This week, blockbuster baseball trade news has broken more than Clayton Kershaw’s curveball.
On Wednesday, Prince Fielder and cash considerations were sent to the Rangers in exchange for Ian Kinsler. a trade benefitting both teams. The Tigers wanted to give Miguel Cabrera, a not-so-gifted defensive player, the opportunity to once again play first base, while the Rangers will plug Fielder, a power hitter, into an already electric lineup.
Today, the Angels and Cardinals continued a long history of trades (see: Jim Edmonds, Adam Kennedy) when they announced that speedy center fielder Peter Bourjos will be sent to St. Louis, while World Series MVP David Freese will be sent West.
The December meetings, in which a number of front office officials are known to wheel and deal, are—obviously—still a couple weeks away from happening, but I can’t help but feel a little deal envy on the part of the Dodgers. That’s why I was relatively pleased when Mark Saxon of ESPN.com reported yesterday that the Dodgers are eyeing starting pitcher Dan Haren of the Nationals.
I know what you’re thinking: Not this scrub. But Haren played last season for a Washington Nationals team that was surprisingly weak at the plate and he pitched much better down the stretch. I’ll take that any day over waiting on injured guys like Chad Billingsley and Josh Beckett to get back to full strength.
For now, there are three “sure things” in the Dodgers’ starting rotation: Kershaw, Greinke and Ryu. Beyond that, all bets are off. In Haren, the Dodgers would at worst be getting a serviceable back-of-the-rotation guy whose ERA has never been over 5.00 at the end of a season (save for his rookie year in 2003) and has won ten or more games in each of the last three seasons.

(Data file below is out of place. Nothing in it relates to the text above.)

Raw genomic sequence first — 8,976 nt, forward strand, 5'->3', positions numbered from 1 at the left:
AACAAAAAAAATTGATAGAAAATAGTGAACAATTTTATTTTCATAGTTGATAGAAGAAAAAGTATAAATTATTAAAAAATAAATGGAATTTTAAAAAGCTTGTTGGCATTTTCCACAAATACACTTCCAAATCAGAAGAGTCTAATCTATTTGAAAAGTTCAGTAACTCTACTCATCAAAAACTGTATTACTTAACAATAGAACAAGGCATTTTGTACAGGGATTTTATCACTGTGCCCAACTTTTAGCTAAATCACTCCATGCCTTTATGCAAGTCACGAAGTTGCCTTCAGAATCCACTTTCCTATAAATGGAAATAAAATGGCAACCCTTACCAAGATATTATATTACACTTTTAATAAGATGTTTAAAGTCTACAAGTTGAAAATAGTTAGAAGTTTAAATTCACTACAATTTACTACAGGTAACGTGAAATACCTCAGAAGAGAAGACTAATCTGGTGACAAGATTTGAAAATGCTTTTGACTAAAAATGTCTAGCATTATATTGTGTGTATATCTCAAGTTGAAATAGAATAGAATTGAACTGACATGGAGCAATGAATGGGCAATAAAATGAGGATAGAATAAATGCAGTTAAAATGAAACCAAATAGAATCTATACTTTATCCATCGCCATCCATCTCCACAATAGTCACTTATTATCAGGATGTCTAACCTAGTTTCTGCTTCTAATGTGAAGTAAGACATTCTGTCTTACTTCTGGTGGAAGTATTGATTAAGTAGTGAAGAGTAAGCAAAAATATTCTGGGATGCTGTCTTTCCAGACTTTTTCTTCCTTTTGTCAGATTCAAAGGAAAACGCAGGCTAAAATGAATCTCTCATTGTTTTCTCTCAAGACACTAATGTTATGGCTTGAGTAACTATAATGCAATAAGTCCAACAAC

The Dodgers may want to free up a salary for Japanese pitching ace Masahiro Tanaka, but since when have these new Dodgers, under the ownership of Magic Johnson, been about keeping spending down? As long as the team keeps wining and people keep showing up to Dodger Stadium, the team’s luxury tax will be more than covered.
And isn’t that the point of having what is already an outrageously high payroll, the luxury of it? The ability to compare two startable pitchers side-by-side and have options?
I’m not saying the Dodgers need to go crazy and sign every single journeyman pitcher with a pulse and a glove, but they should look at options like Dan Haren or Bronson Arroyo—at least in the short-term—as guys who have the potential to produce quality starts on a consistent basis.
Given the fact that this team won 92 games last season, I’d say its key parts are already in place. Now the Dodgers just need to fine-tune and fill out their roster with the right back-end starting pitchers and bench players. My hope is that they don’t become too fiscally conservative to do so.